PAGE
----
|Please be aware that while the English language literature on Caravaggio is rich, there is also further literature on him in other languages, chiefly French, German and Italian. Any student with reading knowledge in these languages should speak to me for orientation. I have also included a few titles in other languages if they have particularly good illustrations, which all students can consult in order to learn the Caravaggio corpus.|
You can develop further bibliography by making use of the bibliographies at the back of all the major recent monographs on Caravaggio.
Please make use of all libraries available to you within the University of Edinburgh, as well as the city's Central Library.
NB 2012: more books have been ordered for this new course, which will be made available as soon as they arrive.
Langdon, Helen. The Lives of Caravaggio by Mancini, Baglione, Bellori, 2005. (available for £5 on Amazon, this has all the major sources on Caravaggio in English translation)
Ebert-Schifferer, S. Caravaggio: The Artist and His Work, 2012
Puglisi, Catherine. Caravaggio, 1998
Schütze, Sebastian. Caravaggio, the complete paintings, 2009
Varriano, John. Caravaggio: The Art of Realism, 2006
Vodret, Rossella. Caravaggio: The Complete Works, 2012
For books that give a lot of historical context:
Langdon, Helen. Caravaggio: A Life 1998
Vodret, Rossella. Caravaggio's Rome, 1600-30, 2012
Vodret, Rossella Caravaggio in Rome: An Itinerary 2010
Major exhibition catalogues:
The Age of Caravaggio, exh cat., Metropolitan Museum, N.Y., 1985
The Genius of Rome, exh cat. London & Rome, 2001 (review: Mieke Bal, Journal of Visual Culture, 1, 2002, 25-45)
Caravaggio: The Final Years, exh. Cat., 2004
Bayer, Andrea. Painters of Reality: The Legacy of Leonardo and Caravaggio in Lombardy, New York, 2004
Darkness and Light: Caravaggio and his World, 2003
Strinati, Claudio, ed., Caravaggio, Milan, 2010 (exhibition catalogue, Palazzo delle Scuderie, Rome)
Vodret, Rossella. Caravaggio, Milan, 2009
Franklin, David & Sebastian Schütze, Caravaggio and his Followers in Rome, New Haven & London, 2011
Other illustrated survey texts:
Hibbard, Howard. Caravaggio
Friedlaender, Walter. Caravaggio Studies 1955
Please also consult the bibliographies in the recent 2010-11 centenary publications
Askew, Pamela. Caravaggio's Death of the Virgin, 1990 (see also the review by Keith Christiansen, Zeitschrift fur Kunstgeschichte, 61, 1992, 300)
Askew, Pamela. Caravaggio: Outward Action, Inward vision, Michelangelo Merisi da Caravaggio, Macioce ed., 248-59 (on the Calling of St Matthew)
Aronberg Lavin, M. 'Caravaggio documents from the Barberini archives' Burlington Magazine, CIX, 1967, 470-3
Bal, Mieke. Quoting Caravaggio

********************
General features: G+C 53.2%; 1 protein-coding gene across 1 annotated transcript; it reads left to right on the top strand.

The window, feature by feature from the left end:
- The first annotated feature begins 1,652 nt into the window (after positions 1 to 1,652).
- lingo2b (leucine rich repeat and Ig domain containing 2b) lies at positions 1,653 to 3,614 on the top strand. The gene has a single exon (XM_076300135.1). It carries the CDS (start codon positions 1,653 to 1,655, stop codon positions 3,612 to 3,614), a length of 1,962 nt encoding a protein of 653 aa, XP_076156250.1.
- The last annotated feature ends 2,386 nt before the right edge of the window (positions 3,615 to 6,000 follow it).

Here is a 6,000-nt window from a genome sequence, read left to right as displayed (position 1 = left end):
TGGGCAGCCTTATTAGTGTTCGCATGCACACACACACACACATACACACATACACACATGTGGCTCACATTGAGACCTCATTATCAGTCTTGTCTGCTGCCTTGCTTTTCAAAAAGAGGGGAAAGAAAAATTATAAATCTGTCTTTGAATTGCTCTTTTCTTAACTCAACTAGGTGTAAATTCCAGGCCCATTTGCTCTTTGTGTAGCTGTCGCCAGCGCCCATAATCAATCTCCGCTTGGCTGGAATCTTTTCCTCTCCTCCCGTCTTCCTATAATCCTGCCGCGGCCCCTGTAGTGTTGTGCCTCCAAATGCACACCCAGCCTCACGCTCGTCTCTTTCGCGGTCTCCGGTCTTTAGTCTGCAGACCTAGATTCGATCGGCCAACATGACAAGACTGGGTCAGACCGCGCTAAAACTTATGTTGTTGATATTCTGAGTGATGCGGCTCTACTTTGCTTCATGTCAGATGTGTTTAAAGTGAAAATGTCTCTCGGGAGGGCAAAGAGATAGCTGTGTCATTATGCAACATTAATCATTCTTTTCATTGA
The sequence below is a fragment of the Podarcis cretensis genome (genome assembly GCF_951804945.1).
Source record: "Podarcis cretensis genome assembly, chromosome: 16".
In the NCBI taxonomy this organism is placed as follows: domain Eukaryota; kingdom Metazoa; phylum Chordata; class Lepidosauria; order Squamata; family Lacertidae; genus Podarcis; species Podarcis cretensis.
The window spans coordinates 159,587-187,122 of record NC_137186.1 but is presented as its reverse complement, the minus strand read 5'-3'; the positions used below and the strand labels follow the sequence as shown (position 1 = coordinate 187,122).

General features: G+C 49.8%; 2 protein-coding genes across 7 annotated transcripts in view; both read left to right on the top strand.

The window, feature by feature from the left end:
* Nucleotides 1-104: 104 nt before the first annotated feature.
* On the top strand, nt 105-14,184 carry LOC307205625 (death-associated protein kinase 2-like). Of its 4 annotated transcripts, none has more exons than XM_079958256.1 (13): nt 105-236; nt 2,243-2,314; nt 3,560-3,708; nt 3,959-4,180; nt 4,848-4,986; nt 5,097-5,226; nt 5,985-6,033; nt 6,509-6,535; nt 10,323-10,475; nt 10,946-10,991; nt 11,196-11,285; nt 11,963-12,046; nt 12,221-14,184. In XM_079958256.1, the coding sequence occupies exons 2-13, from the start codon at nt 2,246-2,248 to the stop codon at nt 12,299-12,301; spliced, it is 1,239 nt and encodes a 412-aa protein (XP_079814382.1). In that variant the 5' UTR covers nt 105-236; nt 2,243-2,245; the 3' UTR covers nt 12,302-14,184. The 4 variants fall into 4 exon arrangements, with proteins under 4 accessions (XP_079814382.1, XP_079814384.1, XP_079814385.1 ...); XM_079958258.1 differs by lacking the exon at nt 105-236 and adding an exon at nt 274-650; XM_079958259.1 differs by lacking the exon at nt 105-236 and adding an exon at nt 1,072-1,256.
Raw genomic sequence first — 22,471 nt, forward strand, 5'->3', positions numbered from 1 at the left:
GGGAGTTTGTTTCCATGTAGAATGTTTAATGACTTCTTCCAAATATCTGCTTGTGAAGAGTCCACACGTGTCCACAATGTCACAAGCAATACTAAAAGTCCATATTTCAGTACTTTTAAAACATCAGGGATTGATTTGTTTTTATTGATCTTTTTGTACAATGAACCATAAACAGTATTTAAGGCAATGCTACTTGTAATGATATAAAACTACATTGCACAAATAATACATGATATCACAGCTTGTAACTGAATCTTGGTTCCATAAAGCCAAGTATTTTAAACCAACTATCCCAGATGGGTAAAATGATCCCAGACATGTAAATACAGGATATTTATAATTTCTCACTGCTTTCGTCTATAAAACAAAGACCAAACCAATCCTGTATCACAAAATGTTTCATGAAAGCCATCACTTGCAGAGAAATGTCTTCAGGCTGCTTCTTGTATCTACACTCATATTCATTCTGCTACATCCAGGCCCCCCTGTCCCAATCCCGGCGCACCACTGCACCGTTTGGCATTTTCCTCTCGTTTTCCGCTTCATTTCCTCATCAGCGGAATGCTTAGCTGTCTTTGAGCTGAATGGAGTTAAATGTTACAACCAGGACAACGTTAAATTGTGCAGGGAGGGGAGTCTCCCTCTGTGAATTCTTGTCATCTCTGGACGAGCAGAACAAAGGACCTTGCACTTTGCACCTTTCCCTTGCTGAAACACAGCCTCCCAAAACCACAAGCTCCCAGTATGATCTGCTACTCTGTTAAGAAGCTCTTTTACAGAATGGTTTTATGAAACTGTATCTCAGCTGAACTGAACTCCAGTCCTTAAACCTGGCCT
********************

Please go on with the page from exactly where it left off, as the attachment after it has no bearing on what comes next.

Bauer L & S Colton, 'Tracing in some works by Caravaggio', Burlington Magazine, 2000.
Bell, Janis & Thomas Willette. Art History in the Age of Bellori Scholarship and Cultural Politics in Seventeenth-Century Rome, Cambridge, 2002
Bell,Janis. 'Light and Color in Caravaggio's Supper at Emmaus', Artibus et historiae, 16, 31, 1995, 139-70
Benedetti, Sergio. Caravaggio: The Master Revealed, Dublin, exh. Cat., 1993-4.
Bersani, L. and U. Dutoit. Caravaggio's Secrets, Cambridge MA & London, 1998.
Caravaggio and Caravaggism., Burlington Magazine, 116, 859, October 1974, special issue
Christiansen, Keith. 'Thoughts on the Lombard training of Caravaggio', Come dipingeva il Caravaggio, ed. Mina Gregori, Milan, 1996, 7-28
Christiansen, Keith. 'Caravaggio and 'l'esempio davanti del naturale' Art Bulletin, 68, 1986, 421-45
Christiansen, Keith. 'Caravaggio's second versions', Burlington Magazine, 134, 1992, 502-3
Christiansen, Keith. A Caravaggio Rediscovered: The Lute Player, 1990
Christiansen, Keith. 'Some Observations on the Relationship between Caravaggio's Two Treatments of the Lute Player', Burlington Magazine, 132, 1042, 1990,
Chorpening, J. 'Another look at Caravaggio and Religion', Artibus et historiae, 16, 1987
Corradini, Sandro & Maurizio Marini, 'The earliest account of Caravaggio in Rome', Burlington Magazine, 140, 1998, 25-8.
Cropper, Elizabeth. 'The petrifying art: Marino's poetry and Caravaggio', Metropolitan Museum Journal, 26, 1991, 193-212
Cropper, E. 'Vincenzo Giustiniani's 'Galleria: The Pygmalion Effect,' in J. Montagu et al., Cassiano Dal Pozzo's Paper Museum, vol. 2, Quaderni Puteani 3, Milan, 1992, 101 26.
Ebert-Schifferer, Sibylle & Veronika Birbaumer. Caravaggio : Sehen, Staunen, Glauben : der Maler und sein Werk, Studi della Bibliotheca Hertziana, 3, Munich, 2009